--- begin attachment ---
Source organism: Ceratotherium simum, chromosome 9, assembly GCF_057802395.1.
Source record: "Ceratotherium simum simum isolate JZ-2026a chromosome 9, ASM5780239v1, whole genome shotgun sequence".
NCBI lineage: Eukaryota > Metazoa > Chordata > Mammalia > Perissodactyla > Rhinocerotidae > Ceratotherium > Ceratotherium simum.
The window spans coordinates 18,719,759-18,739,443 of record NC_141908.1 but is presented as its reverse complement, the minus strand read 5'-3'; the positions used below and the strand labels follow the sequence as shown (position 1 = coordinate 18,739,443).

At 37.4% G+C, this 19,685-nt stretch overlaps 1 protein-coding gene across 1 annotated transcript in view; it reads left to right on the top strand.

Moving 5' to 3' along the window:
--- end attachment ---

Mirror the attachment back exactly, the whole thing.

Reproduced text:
Source organism: Ceratotherium simum, chromosome 9, assembly GCF_057802395.1.
Source record: "Ceratotherium simum simum isolate JZ-2026a chromosome 9, ASM5780239v1, whole genome shotgun sequence".
NCBI lineage: Eukaryota > Metazoa > Chordata > Mammalia > Perissodactyla > Rhinocerotidae > Ceratotherium > Ceratotherium simum.
The window spans coordinates 18,719,759-18,739,443 of record NC_141908.1 but is presented as its reverse complement, the minus strand read 5'-3'; the positions used below and the strand labels follow the sequence as shown (position 1 = coordinate 18,739,443).

At 37.4% G+C, this 19,685-nt stretch overlaps 1 protein-coding gene across 1 annotated transcript in view; it reads left to right on the top strand.

Moving 5' to 3' along the window: